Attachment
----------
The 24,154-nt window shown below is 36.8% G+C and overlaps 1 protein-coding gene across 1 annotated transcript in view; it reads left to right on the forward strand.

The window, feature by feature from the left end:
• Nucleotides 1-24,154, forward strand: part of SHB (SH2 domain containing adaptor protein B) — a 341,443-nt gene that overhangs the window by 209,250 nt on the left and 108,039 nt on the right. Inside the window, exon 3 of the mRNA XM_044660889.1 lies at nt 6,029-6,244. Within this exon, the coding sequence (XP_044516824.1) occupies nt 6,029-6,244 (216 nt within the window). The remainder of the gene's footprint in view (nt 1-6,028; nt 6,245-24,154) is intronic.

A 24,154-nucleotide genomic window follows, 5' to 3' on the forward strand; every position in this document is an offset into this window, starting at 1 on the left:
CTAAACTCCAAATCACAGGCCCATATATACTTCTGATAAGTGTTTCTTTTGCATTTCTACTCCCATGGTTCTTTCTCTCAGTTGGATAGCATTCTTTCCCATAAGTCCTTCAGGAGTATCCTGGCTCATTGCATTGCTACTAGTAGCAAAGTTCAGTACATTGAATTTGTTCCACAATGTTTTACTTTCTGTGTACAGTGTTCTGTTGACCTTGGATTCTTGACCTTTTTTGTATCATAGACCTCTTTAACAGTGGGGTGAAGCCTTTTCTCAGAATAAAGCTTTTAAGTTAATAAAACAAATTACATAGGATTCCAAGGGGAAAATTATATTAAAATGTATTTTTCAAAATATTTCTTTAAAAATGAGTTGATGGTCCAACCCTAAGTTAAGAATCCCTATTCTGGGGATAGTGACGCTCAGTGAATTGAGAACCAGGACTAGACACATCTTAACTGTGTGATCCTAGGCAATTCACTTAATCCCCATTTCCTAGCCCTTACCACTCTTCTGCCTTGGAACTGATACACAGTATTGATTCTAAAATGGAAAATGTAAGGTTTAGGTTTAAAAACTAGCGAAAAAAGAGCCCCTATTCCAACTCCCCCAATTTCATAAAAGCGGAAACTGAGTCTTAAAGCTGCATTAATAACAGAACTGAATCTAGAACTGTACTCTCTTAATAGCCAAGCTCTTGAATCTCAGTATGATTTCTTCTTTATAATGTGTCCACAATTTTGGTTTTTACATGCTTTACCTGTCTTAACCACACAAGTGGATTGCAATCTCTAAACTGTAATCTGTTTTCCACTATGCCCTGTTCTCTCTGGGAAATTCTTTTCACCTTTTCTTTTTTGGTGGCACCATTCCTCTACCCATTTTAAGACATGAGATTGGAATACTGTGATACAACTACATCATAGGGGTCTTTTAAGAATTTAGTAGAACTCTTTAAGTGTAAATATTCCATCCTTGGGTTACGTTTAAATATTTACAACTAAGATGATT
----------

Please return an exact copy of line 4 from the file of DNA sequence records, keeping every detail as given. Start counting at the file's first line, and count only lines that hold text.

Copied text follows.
A 24,154-nucleotide genomic window follows, 5' to 3' on the forward strand; every position in this document is an offset into this window, starting at 1 on the left: